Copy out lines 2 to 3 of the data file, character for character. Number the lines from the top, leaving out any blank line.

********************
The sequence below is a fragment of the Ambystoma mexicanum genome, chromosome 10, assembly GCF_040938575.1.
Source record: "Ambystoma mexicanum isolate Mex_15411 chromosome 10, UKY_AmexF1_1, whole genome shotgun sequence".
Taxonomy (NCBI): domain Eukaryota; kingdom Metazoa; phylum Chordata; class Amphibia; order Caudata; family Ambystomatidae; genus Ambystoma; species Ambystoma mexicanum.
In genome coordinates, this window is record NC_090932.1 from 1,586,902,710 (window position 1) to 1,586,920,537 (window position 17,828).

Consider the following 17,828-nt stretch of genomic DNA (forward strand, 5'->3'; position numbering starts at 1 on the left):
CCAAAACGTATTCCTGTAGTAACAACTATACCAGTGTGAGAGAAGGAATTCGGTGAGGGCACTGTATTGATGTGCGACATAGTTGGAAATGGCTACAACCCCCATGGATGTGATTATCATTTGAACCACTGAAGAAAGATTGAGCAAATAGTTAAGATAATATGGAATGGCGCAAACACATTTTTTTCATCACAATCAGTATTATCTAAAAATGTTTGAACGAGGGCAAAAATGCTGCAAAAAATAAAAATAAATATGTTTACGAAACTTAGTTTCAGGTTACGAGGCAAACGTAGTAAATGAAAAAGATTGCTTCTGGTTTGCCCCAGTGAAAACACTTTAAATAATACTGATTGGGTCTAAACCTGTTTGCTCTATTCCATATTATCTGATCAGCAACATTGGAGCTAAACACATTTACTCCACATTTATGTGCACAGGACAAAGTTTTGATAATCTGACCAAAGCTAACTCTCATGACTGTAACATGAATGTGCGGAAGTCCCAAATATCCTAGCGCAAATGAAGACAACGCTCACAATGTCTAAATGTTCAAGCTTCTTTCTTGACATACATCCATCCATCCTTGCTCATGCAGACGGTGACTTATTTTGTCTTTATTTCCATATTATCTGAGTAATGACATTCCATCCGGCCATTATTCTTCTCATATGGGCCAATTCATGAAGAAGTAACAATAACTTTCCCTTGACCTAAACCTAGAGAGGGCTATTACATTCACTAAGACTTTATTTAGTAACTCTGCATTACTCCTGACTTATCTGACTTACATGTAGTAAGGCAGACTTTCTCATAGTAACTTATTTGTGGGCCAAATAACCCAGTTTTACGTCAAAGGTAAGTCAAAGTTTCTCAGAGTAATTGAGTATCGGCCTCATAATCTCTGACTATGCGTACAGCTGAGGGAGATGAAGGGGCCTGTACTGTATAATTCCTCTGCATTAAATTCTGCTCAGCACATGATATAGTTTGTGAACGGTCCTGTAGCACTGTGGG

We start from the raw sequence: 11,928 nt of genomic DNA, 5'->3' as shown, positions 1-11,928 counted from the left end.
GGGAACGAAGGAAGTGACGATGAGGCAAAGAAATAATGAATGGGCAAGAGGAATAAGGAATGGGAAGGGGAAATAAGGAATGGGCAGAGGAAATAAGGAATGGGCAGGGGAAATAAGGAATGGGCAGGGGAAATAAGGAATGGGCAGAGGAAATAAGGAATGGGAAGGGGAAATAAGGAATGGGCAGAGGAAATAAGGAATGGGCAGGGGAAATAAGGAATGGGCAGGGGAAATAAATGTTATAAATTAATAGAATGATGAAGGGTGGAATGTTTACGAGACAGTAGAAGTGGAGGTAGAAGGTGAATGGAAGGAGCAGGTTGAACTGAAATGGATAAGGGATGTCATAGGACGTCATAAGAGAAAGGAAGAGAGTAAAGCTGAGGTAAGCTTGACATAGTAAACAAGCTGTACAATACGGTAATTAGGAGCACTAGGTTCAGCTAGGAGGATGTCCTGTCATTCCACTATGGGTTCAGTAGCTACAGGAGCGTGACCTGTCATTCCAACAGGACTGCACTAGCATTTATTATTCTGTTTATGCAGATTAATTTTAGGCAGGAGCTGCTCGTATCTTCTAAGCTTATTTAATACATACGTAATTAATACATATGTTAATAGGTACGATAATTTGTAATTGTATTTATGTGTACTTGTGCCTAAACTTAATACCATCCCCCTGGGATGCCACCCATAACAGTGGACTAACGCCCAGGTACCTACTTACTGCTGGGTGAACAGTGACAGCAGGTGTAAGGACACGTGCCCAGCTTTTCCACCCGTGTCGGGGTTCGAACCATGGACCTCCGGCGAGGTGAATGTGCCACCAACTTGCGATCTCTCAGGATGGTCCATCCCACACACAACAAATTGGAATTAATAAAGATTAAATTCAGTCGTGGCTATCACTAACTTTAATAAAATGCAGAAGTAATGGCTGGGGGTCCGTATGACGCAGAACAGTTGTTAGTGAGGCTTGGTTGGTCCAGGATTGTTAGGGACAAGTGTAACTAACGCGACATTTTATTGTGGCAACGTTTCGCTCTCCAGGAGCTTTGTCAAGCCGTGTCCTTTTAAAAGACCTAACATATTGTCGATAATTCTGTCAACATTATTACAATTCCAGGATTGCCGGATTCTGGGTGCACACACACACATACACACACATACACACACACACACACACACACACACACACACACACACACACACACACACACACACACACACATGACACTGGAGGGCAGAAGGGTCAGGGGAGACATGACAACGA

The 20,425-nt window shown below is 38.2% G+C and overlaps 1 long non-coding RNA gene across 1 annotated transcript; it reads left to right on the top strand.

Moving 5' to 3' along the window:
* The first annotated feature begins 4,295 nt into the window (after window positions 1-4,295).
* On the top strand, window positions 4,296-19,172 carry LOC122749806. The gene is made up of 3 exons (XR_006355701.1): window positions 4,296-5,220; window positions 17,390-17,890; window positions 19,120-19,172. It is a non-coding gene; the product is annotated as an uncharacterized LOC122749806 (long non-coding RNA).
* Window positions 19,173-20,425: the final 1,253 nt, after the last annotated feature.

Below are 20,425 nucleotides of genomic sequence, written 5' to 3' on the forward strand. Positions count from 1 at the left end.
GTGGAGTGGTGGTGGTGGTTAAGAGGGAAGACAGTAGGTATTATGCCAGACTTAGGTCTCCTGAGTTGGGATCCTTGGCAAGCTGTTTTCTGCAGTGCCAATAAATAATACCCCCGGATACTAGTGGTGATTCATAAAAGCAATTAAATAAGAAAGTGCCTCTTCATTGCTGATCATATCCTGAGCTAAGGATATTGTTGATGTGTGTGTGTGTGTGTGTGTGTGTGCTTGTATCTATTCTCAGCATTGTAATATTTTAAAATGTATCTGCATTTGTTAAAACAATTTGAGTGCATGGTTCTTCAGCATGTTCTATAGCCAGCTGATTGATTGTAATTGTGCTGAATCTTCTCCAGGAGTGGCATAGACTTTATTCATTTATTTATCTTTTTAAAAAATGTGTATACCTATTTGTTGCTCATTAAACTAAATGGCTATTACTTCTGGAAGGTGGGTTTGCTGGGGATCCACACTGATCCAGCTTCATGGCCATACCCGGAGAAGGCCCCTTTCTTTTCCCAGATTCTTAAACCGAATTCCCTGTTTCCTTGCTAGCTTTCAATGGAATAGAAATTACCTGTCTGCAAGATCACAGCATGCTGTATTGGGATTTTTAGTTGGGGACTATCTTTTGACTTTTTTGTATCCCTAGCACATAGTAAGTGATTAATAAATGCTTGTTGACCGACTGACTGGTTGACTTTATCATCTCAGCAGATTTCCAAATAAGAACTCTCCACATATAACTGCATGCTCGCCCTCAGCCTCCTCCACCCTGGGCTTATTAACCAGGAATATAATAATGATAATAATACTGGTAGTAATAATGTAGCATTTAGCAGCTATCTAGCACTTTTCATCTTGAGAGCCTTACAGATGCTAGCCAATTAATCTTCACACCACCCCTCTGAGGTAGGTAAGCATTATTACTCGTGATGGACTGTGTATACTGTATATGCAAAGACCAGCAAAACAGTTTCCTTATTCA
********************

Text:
Source record: "Ambystoma mexicanum isolate Mex_15411 chromosome 10, UKY_AmexF1_1, whole genome shotgun sequence".
Taxonomy (NCBI): domain Eukaryota; kingdom Metazoa; phylum Chordata; class Amphibia; order Caudata; family Ambystomatidae; genus Ambystoma; species Ambystoma mexicanum.